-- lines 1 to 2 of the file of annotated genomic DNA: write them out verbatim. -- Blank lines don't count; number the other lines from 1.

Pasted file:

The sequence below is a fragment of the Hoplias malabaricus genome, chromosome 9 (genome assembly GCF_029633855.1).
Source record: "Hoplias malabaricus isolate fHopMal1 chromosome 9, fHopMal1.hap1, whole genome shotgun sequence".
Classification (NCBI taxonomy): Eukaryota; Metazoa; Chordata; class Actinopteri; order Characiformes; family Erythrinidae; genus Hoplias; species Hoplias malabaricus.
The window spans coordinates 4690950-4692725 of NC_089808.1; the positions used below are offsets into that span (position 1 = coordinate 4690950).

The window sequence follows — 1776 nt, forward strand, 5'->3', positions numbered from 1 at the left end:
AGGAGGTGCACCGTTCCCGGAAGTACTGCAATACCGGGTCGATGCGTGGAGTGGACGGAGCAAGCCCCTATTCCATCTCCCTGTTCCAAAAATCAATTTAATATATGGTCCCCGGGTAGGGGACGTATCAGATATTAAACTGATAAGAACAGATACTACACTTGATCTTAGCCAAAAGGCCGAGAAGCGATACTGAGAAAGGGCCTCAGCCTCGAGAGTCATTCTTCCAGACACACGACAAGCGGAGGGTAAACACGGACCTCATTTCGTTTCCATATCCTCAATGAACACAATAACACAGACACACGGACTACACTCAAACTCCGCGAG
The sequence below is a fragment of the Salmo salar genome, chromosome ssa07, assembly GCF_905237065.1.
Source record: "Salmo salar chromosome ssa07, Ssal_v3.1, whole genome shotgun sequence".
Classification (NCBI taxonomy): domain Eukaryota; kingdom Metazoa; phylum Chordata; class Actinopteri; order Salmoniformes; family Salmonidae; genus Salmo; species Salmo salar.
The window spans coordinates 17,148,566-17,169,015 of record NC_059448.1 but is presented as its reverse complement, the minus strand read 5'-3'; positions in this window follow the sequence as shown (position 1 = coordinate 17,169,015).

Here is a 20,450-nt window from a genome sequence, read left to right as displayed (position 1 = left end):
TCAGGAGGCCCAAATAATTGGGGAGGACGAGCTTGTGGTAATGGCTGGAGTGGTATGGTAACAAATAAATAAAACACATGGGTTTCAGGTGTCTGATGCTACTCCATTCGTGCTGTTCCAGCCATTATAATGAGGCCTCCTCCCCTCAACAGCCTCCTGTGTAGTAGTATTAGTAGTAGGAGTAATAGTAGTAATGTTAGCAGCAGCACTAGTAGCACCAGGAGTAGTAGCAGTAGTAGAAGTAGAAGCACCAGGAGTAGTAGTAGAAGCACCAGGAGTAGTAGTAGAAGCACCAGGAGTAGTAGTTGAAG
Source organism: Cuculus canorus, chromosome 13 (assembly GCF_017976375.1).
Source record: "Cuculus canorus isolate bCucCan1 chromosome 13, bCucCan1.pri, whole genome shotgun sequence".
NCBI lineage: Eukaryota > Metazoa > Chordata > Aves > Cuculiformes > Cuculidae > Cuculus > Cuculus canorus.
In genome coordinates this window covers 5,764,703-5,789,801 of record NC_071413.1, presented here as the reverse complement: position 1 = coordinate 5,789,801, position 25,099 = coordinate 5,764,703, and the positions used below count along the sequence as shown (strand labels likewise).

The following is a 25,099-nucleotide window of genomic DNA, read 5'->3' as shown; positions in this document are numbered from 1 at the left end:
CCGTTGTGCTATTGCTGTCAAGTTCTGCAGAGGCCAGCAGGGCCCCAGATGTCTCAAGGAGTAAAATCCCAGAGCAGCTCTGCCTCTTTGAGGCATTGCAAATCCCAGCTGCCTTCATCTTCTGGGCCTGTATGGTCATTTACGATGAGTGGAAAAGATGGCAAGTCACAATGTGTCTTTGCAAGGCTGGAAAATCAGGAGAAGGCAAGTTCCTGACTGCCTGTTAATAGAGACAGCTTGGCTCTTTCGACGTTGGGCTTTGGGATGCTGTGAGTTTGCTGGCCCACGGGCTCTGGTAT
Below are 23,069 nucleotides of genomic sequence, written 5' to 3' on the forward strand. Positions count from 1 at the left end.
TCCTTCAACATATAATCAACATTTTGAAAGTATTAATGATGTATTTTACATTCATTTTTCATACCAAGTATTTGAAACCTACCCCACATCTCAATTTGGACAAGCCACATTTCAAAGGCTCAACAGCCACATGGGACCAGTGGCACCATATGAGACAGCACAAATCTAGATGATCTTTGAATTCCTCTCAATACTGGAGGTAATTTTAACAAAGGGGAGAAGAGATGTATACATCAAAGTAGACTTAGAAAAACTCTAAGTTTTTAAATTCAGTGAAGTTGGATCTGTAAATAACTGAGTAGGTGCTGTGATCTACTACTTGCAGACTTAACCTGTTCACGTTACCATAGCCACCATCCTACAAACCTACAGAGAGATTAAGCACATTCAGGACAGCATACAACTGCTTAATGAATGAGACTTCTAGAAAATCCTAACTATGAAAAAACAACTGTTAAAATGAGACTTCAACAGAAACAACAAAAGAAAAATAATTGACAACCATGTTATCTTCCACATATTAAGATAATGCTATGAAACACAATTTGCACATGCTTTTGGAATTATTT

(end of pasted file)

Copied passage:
The sequence below is a fragment of the Hoplias malabaricus genome, chromosome 9 (genome assembly GCF_029633855.1).
Source record: "Hoplias malabaricus isolate fHopMal1 chromosome 9, fHopMal1.hap1, whole genome shotgun sequence".